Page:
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SOMEBODY, HURT ME TOO DEEP

Hal Prince

Remembering Company: Cast Recording (1970)

With an interview with filmmaker D.A. Pennebaker

We lost one of the giants of musical theatre recently, Hal Prince. Here is a piece on COMPANY: CAST RECORDING by Lee Gambin, who also interviewed D.A. Pennebaker for it, another legend who we just lost. Prince was producer on the original musical and also produced the recording with collaborator Stephen Sondheim and Pennebaker was a phenomenal filmmaker who revolutionised documentary cinema.

Stephen Sondheim and George Furth’s musical Company dissected relationships, scrutinized the concept of the middle classes, and was ambitious, innovative and emotionally complicated. The non-linear narrative was told through a series of snapshots that were strung together through the songs, stories and situations experienced by its protagonist Bobby, a dedicated promiscuous bachelor surrounded by (sometimes) well-meaning married friends. What would become a trend in musical theatre – to have vignette-driven shows take the spotlight alongside more traditional book-heavy pieces – would also establish the notion of the concept musical being a commercially viable venture. Episodic fuelled musicals would be varied pieces that ranged in style, form and content. From the sexploitation craze with porn-influenced musicals such as Let My People Come, all the way through to comic-strip adaptations like the deceptively very adult You’re A Good Man Charlie Brown. In many ways, Company somehow sat in the middle of these dramatically different works, in that its primary concerns were all about the complexities of sex and gender politics, the manic ups and downs of staying single compared to similarly nutsy married life, finding the right person to “make one aware of being alive” and everything in between. But also, much like the aforementioned Peanuts comics musical, Company is essentially about the human condition and perpetual failure, it is also provides biting insight into the dark recesses of loneliness and the inability to connect. As famed theatre critic John Lahr points out, “In Sondheim musicals, people lose things” and in some ways, Bobby is an adult Charlie Brown; run down, struggling and forever re-evaluating himself and his choices. Company is narratively interested in examining the differences and unities in both succumbing to marriage and monogamy, as well as presenting the complications embedded within the freedoms that a Peter Pan-syndrome fuelled idea of promiscuity and eternal singlehood promises. The charismatic and attractive Bobby is surrounded by his overbearing but loving (in their own weird way) married friends, and while his female pals worry about the perpetually single Bobby (lamenting over every single choice of girlfriend), his male friends live vicariously through this sexually active bachelor as he indiscriminately sows his seed. As the musical progresses, however, the men too secretly begin to see Bobby as ultimately a lonely and disconnected figure.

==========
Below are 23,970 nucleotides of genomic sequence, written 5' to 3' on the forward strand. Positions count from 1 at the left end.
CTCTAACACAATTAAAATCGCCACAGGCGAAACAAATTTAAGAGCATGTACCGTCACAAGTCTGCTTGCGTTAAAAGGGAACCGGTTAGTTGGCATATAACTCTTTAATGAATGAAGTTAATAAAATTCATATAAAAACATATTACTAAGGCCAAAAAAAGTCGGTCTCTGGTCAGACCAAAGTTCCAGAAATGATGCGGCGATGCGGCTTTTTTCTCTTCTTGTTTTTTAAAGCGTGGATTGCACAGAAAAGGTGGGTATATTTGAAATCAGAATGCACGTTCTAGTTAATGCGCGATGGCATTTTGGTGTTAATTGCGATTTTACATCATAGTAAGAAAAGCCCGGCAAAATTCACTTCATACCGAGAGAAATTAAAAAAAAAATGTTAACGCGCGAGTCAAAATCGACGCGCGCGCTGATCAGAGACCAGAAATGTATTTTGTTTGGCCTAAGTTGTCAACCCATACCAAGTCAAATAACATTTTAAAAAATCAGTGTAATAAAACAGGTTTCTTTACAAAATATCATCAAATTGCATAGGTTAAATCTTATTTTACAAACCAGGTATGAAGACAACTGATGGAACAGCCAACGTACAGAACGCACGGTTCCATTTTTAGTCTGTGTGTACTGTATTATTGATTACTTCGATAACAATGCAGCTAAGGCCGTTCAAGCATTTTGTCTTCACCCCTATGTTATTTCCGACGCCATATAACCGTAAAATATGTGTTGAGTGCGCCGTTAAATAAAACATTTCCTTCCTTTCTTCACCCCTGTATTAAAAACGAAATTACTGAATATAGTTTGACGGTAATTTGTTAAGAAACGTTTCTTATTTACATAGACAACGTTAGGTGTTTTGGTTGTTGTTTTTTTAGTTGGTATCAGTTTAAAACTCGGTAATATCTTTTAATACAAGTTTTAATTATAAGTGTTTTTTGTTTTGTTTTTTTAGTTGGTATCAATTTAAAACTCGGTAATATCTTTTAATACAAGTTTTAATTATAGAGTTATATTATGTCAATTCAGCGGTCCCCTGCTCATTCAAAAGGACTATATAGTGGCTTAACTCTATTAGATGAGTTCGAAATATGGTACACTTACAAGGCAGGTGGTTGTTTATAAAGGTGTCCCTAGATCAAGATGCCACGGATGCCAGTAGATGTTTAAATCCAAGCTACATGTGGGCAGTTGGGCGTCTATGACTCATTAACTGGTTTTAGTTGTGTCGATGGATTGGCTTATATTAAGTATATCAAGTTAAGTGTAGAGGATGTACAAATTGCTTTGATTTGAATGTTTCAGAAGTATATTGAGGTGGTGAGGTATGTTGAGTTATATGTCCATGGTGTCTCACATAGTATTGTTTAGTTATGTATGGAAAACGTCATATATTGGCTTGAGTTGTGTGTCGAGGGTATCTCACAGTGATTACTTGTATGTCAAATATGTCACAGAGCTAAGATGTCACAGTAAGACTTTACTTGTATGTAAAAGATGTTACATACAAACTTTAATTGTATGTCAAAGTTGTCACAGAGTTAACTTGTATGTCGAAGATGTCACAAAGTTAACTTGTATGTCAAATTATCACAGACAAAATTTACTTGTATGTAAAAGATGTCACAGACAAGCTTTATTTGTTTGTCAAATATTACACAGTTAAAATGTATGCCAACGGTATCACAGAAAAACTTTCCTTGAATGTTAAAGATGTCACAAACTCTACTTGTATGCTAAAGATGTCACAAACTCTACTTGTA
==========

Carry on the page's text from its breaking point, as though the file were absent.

The musical has never had a filmic adaptation (arguably because it is far too high concept, and would struggle to translate well on screen), but it eventually had a couple of filmed stage versions in the 2000s. However, it is D.A. Pennebaker’s incredible film Company: Cast Recording where we get an amazing fly on the wall insight into the creation of the original Broadway cast album. 

Composer and lyricist Stephen Sondheim walks Pamela Myers through “Another Hundred People”

Pennebaker recalls: